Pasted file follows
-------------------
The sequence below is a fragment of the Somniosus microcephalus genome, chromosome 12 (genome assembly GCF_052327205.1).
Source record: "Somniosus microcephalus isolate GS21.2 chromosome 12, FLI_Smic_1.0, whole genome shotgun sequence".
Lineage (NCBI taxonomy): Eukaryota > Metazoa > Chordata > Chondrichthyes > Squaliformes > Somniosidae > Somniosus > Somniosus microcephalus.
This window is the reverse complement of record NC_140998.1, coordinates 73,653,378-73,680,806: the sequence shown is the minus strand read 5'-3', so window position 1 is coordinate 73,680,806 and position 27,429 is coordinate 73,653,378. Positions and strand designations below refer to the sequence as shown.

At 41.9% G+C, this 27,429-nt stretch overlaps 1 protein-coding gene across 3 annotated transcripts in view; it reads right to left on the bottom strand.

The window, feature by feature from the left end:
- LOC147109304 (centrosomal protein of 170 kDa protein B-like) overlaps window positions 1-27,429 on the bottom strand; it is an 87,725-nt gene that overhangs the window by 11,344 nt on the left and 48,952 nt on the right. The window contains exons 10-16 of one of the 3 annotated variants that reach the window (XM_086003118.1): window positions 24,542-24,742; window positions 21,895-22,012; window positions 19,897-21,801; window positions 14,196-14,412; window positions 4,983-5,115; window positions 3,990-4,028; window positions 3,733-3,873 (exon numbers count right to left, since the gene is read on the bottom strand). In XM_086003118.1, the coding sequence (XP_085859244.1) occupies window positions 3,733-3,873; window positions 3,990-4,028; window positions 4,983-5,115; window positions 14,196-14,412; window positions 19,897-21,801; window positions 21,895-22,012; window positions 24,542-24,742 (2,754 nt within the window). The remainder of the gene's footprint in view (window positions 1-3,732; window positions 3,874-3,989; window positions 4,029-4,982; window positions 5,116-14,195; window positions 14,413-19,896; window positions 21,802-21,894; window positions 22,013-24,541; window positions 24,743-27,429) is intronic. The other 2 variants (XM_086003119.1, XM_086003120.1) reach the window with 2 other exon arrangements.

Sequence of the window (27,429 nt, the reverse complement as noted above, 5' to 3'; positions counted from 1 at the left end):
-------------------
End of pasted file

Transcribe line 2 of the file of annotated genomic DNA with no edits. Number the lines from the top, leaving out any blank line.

Source record: "Somniosus microcephalus isolate GS21.2 chromosome 12, FLI_Smic_1.0, whole genome shotgun sequence".